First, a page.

Let’s Talk About Health, BABY! – Since dancing’s the main activity for the weekend, make sure to listen to your body throughout the weekend. Take time to stretch and don’t ignore any sudden aches or pains. Jennifer Nye, a westie event veteran, has this bit of advice westie convention newcomers should heed:

The biggest thing I can say about health and safety is to respect the physical limitations of your body. I’ve seen so many preventable accidents happen because someone didn’t stretch or ignored injuries and danced through the pain. Ignoring the warning signs that your body is giving you is one way to further damage it. My best advice is to stretch and pay attention. If stretching isn’t helping or pain is persistent it may be time to consult a professional.”

It’s super important to listen to what your body is saying. We westies sometime get so involved with workshops, competing, and social dancing, it’s like we don’t set aside time to decompress or tend to our bodies. If your hamstring is bothering you, stretch it out. Stretching does a body good, and you can  check out this video for a good starter stretching routine. Stéphane Schneider from Abi Therapy (a vendor at 30 to 40 events a year) says,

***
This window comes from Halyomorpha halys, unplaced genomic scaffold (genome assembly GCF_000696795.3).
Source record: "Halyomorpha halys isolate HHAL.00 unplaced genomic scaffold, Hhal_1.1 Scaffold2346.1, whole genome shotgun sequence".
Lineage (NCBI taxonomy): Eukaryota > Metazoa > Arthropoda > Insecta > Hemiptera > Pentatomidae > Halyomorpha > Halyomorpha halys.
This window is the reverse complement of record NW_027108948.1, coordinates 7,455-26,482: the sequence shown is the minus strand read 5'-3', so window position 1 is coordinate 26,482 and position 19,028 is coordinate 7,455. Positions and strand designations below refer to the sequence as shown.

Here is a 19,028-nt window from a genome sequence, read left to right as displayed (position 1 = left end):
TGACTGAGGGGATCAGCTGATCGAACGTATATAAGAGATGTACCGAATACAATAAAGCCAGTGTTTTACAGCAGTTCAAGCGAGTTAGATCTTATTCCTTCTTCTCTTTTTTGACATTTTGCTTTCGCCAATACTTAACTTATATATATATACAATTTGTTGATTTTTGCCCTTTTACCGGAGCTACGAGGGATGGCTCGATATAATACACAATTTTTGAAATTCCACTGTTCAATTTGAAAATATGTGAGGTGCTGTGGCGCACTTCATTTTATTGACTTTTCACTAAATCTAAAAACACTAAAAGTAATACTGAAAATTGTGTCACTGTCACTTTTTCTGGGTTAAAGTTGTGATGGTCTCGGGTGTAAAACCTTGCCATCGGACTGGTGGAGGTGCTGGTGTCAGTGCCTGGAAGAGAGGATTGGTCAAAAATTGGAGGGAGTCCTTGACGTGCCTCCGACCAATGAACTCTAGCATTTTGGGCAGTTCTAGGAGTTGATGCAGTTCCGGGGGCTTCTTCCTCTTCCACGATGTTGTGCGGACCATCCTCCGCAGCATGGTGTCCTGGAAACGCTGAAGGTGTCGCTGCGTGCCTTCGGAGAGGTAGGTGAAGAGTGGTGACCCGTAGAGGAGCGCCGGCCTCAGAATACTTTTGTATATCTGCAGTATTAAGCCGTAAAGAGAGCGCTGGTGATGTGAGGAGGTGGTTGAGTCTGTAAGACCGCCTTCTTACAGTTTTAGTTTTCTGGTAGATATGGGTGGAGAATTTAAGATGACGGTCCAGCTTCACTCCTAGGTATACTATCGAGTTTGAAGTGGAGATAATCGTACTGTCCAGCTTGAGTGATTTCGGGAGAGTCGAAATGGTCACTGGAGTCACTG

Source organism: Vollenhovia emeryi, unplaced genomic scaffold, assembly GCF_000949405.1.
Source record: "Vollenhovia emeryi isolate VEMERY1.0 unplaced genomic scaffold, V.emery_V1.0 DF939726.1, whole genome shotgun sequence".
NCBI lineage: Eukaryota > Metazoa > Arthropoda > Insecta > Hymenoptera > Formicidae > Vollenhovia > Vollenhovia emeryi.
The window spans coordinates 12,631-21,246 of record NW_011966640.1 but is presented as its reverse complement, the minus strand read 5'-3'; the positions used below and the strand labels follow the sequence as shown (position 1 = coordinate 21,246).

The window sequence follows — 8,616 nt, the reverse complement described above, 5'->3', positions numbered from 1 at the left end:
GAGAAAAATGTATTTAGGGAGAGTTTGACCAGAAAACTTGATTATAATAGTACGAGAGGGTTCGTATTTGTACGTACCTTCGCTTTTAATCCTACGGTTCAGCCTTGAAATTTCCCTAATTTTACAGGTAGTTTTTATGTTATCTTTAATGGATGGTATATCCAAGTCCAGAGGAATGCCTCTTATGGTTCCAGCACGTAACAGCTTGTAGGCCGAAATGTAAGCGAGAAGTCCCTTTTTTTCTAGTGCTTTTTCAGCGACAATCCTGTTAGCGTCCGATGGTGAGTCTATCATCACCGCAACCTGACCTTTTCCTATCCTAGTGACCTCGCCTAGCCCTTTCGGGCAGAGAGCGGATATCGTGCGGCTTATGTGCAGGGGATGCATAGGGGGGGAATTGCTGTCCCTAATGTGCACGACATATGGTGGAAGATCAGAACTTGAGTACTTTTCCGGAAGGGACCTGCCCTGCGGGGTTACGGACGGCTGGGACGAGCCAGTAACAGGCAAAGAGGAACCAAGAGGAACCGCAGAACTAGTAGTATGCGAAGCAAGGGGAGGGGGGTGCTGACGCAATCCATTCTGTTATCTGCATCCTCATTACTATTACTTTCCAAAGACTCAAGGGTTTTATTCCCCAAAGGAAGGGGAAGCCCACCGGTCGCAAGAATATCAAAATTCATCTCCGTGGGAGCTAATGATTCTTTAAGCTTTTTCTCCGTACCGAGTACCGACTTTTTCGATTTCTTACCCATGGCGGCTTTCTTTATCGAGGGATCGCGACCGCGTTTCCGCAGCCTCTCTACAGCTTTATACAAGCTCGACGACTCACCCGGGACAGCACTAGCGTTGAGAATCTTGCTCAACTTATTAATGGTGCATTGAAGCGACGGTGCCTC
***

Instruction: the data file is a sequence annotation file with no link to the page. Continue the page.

“Dancing is a sport! You should warm up your joints and muscles before dancing and you should never lay down before stretching your sore body.If you don’t pack light, get a massager to help your sore muscle.If you are in pain, go see one of the therapist who set up a massage table for you. If it’s just soreness, schedule a massage on Sunday before heading back; it will save you tons of pain for the following week.”